Friday, February 24, 2006
Chariot of Fire
Last night I was coming home from work late. Well, okay, at my usual hour. Which is late. There's a four-way-stop at an intersection on a busy street that so needs to be a traffic light. Cars back up scores deep waiting for their turn to get through. But by the time I'm heading home, it's usually clear.
Not last night. I was stuck blocks from the stop sign. Creep forward. Stop. Creep forward. Stop. Creep... well, you get the idea. The car ahead of me had really dark window tinting -- too dark for me to see through -- but it looked like the next vehicle beyond that was a motorcycle. I could only see around the left side of the car ahead of me, but... no... it couldn't be. It looked like no one was riding the motorcycle.
My curiosity piqued, and with after all nothing better to do, I peered around the car ahead of me as best I could. Was it a sidecar attached to a motorcycle? I could see a pannier on the left side. Who puts panniers on a sidecar? And I was pretty sure that was the gas tank. Yes, I was sure of it... it was a riderless motorcycle!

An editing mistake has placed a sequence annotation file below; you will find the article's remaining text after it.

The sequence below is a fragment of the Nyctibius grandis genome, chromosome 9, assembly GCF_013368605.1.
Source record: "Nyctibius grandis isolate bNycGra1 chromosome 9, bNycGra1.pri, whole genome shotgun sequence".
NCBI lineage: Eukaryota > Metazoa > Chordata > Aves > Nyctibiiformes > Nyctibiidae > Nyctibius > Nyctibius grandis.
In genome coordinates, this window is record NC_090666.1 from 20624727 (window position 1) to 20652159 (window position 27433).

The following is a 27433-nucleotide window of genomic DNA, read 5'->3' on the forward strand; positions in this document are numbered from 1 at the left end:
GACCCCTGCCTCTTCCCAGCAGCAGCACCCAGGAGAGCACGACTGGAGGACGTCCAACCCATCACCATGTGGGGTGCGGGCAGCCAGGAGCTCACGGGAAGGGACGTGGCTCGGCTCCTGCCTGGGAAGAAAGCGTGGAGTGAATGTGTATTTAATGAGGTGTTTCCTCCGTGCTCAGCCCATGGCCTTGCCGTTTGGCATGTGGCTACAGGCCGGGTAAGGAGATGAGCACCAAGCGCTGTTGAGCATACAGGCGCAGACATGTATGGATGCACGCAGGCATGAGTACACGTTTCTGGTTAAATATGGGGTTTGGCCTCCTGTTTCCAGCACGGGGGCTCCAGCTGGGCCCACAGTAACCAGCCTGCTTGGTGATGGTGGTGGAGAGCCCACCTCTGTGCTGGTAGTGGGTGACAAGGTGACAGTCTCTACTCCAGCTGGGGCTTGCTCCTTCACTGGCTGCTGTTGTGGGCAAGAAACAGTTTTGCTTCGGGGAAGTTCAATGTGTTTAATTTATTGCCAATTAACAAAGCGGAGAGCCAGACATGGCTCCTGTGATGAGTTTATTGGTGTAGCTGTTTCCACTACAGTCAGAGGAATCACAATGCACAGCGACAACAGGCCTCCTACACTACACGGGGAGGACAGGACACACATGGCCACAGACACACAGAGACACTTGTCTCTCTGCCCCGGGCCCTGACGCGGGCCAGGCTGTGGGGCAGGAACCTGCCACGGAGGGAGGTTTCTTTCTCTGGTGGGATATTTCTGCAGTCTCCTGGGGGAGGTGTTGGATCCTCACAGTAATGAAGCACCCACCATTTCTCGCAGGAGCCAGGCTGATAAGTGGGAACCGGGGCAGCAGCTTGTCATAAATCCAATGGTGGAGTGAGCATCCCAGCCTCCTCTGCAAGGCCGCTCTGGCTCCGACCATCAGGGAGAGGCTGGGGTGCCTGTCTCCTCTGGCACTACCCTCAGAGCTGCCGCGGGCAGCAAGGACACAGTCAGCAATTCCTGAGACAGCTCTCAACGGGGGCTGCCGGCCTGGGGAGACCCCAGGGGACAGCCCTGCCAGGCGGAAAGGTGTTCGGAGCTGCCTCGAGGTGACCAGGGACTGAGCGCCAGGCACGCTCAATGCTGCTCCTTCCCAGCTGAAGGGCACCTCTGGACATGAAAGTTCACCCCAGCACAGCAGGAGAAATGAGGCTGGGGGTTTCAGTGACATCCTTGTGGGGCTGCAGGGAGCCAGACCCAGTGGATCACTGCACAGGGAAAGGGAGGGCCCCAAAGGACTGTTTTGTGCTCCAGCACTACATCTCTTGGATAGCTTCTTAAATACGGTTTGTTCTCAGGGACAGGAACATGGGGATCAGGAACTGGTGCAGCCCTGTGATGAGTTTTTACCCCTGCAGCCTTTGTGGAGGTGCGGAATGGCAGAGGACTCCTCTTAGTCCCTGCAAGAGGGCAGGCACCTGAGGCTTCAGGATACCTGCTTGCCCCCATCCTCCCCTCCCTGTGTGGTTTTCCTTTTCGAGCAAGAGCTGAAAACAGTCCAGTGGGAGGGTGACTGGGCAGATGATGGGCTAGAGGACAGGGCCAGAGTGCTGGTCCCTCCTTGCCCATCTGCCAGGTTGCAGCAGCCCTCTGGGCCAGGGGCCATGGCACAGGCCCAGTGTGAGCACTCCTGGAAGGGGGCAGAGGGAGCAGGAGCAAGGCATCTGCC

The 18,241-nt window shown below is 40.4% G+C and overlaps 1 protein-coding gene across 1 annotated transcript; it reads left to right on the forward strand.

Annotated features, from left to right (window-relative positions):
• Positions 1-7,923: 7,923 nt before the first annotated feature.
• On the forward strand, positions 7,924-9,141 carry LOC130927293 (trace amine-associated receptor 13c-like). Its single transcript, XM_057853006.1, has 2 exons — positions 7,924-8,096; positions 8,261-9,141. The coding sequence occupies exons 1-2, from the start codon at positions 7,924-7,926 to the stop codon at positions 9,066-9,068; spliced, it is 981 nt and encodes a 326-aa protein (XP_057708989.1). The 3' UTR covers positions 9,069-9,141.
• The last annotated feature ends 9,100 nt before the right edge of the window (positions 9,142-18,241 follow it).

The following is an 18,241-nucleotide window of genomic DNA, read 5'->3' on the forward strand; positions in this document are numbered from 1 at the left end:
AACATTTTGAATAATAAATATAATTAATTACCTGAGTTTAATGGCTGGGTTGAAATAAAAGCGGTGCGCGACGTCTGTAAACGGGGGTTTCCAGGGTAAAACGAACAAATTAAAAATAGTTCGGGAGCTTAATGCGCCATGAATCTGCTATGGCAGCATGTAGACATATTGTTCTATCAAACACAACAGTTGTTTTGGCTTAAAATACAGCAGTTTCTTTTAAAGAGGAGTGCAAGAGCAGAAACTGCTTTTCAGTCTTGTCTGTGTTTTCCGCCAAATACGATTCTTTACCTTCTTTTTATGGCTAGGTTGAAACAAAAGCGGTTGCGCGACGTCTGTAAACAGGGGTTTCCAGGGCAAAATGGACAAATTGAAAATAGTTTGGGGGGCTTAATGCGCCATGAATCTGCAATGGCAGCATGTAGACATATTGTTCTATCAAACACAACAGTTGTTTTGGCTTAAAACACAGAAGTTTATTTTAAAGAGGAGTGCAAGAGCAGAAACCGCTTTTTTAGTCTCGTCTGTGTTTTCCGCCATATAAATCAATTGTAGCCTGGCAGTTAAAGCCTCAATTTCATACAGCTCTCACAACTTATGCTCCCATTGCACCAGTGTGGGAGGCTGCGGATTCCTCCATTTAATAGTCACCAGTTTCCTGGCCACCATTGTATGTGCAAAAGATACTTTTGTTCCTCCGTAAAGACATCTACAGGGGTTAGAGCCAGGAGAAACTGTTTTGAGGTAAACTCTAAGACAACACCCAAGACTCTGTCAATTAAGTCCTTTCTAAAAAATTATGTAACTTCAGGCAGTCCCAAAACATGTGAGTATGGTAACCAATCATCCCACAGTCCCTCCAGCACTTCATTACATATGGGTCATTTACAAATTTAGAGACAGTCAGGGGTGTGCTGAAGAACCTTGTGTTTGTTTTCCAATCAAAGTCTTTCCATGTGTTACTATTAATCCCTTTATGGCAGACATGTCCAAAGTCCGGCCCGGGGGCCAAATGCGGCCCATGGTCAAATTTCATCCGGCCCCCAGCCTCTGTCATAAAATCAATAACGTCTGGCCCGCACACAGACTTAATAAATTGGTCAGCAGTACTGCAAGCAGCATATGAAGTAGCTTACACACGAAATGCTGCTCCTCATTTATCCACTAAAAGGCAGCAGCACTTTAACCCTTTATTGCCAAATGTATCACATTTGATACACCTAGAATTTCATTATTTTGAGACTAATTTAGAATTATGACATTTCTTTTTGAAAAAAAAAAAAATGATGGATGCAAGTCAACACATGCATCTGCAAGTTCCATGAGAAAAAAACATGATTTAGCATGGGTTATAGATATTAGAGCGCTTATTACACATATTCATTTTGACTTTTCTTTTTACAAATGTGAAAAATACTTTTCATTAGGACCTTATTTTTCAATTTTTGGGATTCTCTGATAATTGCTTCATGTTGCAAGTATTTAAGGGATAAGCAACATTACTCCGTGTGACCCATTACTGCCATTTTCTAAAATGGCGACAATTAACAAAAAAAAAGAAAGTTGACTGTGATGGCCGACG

And then the riderless motorcycle turned on a street before we got to the stopsign, and this was the deal: There was indeed a sidecar, but it was attached to the right, not the left, of the motorcycle. And it wasn't low and aerodynamic, like a normal sidecar. It was obviously homemade, and it looked like nothing so much as a Roman chariot. Handlebars had been attached to the front of the "chariot" to allow the motorcycle to be controlled, and there, in the chariot itself, driving the motorcycle, was...
...are you ready?
A guy in a wheelchair.
How great is that!
He was a big guy wearing a black leather vest and a bandana over his head (Florida doesn't have a helmet law). In a wheelchair. Cruising down the street. He wasn't going to let a litle thing like paraplegia slow him down!
I would have gone after him and taken pictures, but I couldn't. It would have made me late for an appointment that I didn't dare miss. But it made my evening.